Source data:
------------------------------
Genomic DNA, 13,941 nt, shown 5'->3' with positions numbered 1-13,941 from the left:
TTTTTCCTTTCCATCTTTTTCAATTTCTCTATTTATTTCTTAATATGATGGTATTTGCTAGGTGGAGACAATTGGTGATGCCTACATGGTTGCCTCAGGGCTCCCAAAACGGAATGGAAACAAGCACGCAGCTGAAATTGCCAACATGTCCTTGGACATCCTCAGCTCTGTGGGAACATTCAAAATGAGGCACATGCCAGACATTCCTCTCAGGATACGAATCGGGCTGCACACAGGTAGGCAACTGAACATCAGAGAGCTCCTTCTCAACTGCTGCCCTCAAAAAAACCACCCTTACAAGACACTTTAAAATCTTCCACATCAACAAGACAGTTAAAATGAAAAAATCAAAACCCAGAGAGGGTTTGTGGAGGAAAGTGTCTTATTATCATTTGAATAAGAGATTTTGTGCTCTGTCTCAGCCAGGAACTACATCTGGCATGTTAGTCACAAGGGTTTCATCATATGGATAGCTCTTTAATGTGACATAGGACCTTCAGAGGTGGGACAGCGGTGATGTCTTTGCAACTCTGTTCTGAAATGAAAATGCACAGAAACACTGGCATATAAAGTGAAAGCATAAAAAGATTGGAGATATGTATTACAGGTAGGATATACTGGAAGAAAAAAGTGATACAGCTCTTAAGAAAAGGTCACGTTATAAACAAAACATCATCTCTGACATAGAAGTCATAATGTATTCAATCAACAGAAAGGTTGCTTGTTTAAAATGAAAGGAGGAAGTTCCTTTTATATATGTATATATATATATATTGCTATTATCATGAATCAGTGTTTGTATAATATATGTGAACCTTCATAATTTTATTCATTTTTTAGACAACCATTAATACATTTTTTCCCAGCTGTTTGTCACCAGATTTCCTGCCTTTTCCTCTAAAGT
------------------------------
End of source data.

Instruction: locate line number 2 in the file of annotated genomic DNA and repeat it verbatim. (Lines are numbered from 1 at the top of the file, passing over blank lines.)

TTTTTCCTTTCCATCTTTTTCAATTTCTCTATTTATTTCTTAATATGATGGTATTTGCTAGGTGGAGACAATTGGTGATGCCTACATGGTTGCCTCAGGGCTCCCAAAACGGAATGGAAACAAGCACGCAGCTGAAATTGCCAACATGTCCTTGGACATCCTCAGCTCTGTGGGAACATTCAAAATGAGGCACATGCCAGACATTCCTCTCAGGATACGAATCGGGCTGCACACAGGTAGGCAACTGAACATCAGAGAGCTCCTTCTCAACTGCTGCCCTCAAAAAAACCACCCTTACAAGACACTTTAAAATCTTCCACATCAACAAGACAGTTAAAATGAAAAAATCAAAACCCAGAGAGGGTTTGTGGAGGAAAGTGTCTTATTATCATTTGAATAAGAGATTTTGTGCTCTGTCTCAGCCAGGAACTACATCTGGCATGTTAGTCACAAGGGTTTCATCATATGGATAGCTCTTTAATGTGACATAGGACCTTCAGAGGTGGGACAGCGGTGATGTCTTTGCAACTCTGTTCTGAAATGAAAATGCACAGAAACACTGGCATATAAAGTGAAAGCATAAAAAGATTGGAGATATGTATTACAGGTAGGATATACTGGAAGAAAAAAGTGATACAGCTCTTAAGAAAAGGTCACGTTATAAACAAAACATCATCTCTGACATAGAAGTCATAATGTATTCAATCAACAGAAAGGTTGCTTGTTTAAAATGAAAGGAGGAAGTTCCTTTTATATATGTATATATATATATATTGCTATTATCATGAATCAGTGTTTGTATAATATATGTGAACCTTCATAATTTTATTCATTTTTTAGACAACCATTAATACATTTTTTCCCAGCTGTTTGTCACCAGATTTCCTGCCTTTTCCTCTAAAGT